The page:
The Abu Dhabi Arabic Language Centre (ALC), part of the Department of Culture and Tourism - Abu Dhabi (DCT Abu Dhabi), announced the results of a study to assess perceptions of Arabic language in the fields of knowledge, culture, and creativity, and the levels of language use in conventional and digital media for native and non-native speakers, as part of the Centre’s integrated research program aiming to assess and track the status of the Arabic language across the Emirate of Abu Dhabi.

The study findings are based on the overall quarterly results of the research conducted over the past 12 months, from mid-2021 to the end of June 2022, with 6,087 participants from Abu Dhabi general population aged 18 years old and above. The initiative supports the ALC’s vision to ensure the Arabic language’s leadership in the fields of knowledge, culture, and creativity, as well as its mission to drive the language’s development and modernisation, and supporting authorship, translation, and publishing.

The study findings have been analysed to arrive at a number of indicators, mainly including the Perception Index of Arabic language as a language of knowledge, culture, and creativity, where the knowledge pillar includes attributes related to learning the language and the extent of its use in research and science; the creativity pillar describes the language connection to cultural heritage; and creativity pillar relates to the language aesthetic elements and the extent of its use in creative content. The index is calculated based on respondents rating their perception of Arabic Language based on attributes relating to the pillars of knowledge, culture and creativity. Collected data was analysed to identify correlation of each attribute to its respective pillar; scores were aggregated to arrive at the index value per pillar and at an overall level. Accordingly, the index results indicate that Arabic language is advantageous compared to English in the cultural and creative domains, while English is relatively ahead in terms of knowledge.  

Commenting on the outcome, HE Dr. Ali bin Tamim, Chairman of the Abu Dhabi Arabic Language Centre, said: "When comparing perception of Arabic and English at an overall level among Abu Dhabi population, it is evident that both languages are almost at par, due to the inclusive demographic composition of Abu Dhabi, and the frequent use of both languages within the emirate community. Therefore, it is only natural for the two languages to have a similar general perception," adding, “the differences lie in the composition of the index, though, and carry a far deeper value when examined at the individual levels of culture, creativity, and knowledge. In that regard, Arabic came out on top in the culture and creativity indexes, while English had a relative advantage in the knowledge index.”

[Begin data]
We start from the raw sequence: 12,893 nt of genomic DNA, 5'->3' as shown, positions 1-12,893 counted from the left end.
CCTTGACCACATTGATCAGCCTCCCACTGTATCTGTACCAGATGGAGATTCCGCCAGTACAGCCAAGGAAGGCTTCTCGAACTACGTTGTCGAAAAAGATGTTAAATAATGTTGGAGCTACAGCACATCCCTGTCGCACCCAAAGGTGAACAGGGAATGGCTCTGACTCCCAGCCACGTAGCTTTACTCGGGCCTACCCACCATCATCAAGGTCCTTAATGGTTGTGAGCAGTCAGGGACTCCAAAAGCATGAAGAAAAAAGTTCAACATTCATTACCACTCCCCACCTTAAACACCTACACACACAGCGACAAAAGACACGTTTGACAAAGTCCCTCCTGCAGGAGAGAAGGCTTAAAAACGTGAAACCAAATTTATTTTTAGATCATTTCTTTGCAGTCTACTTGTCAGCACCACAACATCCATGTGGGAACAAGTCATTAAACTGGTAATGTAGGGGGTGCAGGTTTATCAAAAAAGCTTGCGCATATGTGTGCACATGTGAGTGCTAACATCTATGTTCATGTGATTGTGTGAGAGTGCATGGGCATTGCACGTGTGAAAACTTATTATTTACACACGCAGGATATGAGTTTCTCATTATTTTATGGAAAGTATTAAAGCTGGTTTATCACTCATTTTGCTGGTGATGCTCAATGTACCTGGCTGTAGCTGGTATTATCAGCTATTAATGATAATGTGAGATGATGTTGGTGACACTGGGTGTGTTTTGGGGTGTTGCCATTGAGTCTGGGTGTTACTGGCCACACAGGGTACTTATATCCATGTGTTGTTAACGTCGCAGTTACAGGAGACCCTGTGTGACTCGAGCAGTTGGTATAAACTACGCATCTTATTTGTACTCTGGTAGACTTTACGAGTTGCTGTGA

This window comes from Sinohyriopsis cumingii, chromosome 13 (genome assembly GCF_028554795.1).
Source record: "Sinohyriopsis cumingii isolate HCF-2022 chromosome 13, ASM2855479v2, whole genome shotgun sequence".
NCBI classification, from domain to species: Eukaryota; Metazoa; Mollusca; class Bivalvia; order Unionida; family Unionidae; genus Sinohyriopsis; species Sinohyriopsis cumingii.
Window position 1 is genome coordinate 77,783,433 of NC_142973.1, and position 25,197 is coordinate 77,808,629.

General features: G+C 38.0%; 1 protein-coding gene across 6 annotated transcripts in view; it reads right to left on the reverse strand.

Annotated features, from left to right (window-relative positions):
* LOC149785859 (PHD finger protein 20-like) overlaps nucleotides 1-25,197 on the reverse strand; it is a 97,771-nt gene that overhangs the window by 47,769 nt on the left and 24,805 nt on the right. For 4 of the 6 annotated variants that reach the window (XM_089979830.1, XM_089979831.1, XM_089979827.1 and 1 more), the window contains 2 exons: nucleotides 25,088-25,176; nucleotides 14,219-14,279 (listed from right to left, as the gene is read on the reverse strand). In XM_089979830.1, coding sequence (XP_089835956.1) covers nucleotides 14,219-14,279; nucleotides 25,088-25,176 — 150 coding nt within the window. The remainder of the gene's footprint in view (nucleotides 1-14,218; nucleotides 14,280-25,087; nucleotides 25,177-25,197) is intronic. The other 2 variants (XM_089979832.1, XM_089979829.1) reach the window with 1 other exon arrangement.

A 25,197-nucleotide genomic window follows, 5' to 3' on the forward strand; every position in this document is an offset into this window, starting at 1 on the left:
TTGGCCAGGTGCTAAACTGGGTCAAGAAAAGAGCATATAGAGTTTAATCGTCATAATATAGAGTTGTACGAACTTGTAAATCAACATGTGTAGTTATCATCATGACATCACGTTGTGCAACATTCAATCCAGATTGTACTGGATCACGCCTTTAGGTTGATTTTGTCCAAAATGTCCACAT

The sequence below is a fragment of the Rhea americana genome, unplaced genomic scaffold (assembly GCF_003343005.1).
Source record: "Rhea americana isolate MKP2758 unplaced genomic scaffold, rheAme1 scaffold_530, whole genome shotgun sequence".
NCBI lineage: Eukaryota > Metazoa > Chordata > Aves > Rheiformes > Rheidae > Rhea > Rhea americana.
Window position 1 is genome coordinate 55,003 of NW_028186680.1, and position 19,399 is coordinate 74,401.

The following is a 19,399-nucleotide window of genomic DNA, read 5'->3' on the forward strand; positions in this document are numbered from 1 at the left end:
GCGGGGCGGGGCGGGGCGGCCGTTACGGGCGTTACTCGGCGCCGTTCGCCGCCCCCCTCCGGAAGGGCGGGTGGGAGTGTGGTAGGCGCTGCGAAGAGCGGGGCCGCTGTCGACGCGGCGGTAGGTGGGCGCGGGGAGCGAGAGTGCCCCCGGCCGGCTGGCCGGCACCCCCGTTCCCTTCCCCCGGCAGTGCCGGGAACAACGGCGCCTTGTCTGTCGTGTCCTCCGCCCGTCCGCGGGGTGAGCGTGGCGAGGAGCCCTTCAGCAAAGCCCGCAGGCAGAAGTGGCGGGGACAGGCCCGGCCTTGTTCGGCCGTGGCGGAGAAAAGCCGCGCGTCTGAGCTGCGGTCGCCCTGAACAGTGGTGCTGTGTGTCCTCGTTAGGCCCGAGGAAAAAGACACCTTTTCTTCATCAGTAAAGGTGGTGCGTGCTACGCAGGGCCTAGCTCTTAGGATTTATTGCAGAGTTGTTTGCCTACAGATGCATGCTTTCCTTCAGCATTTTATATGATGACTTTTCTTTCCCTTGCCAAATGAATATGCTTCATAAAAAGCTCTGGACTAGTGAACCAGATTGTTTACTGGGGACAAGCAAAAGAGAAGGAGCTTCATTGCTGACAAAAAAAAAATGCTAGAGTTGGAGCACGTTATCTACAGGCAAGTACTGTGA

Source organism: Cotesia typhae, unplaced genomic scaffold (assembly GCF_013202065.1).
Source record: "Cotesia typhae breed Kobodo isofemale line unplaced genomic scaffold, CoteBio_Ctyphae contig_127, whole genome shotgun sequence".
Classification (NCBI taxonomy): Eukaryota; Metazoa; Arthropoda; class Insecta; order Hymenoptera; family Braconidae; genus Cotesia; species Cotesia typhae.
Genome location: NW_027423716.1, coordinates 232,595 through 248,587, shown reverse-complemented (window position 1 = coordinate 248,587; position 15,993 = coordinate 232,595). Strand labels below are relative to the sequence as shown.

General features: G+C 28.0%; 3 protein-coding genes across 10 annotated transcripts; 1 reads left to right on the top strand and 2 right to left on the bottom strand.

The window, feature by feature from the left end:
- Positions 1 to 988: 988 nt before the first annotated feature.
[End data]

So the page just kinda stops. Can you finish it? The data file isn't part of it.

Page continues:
The Centre’s research also measured the understanding and use of simple Arabic language by non-Arabic speakers in Abu Dhabi, which stood at 26.7% over the examined period.

In this respect, HE Dr. Ali bin Tamim commented: "These results represent an important base that will allow us to launch our strategic programs for non-Arabic speakers, namely "We Speak Arabic" program, which was launched at the beginning of this year with the aim of promote easy to learn Arabic vocabulary to non-Arabic speakers of all ages through digital content. An increase of 3.4 decimal points has been recorded on the index score since the launch of the program at the beginning of the year, with 64% of non-Arabic speakers residing in Abu Dhabi expressing a desire to learn Arabic.” 

Within this scope, the Abu Dhabi Arabic Language Centre pays special attention to promoting the Arabic language and supporting its use locally and internationally as a language of science, culture, and creativity, by supporting Arabic content creation, spearheading the adoption of digital technology, and encouraging scientific studies on ways to further develop the language. To that end, the Centre introduced a number of strategic programs, including the “Kalima” project for translation, which aims to reinvigorate the translation movement, which provides Arabic readers with treasures from world literature and enriches Arab libraries across all knowledge sectors.

The Centre also launched the first-of-its-kind grants program for research in the field of Arabic language, with the aim of advancing scientific research efforts and support the study of Arabic heritage. In addition, the Centre launched an Arabic peer-reviewed journal entitled “Al Markaz: The Journal of Arab Studies”, in partnership with Brill Publishing House.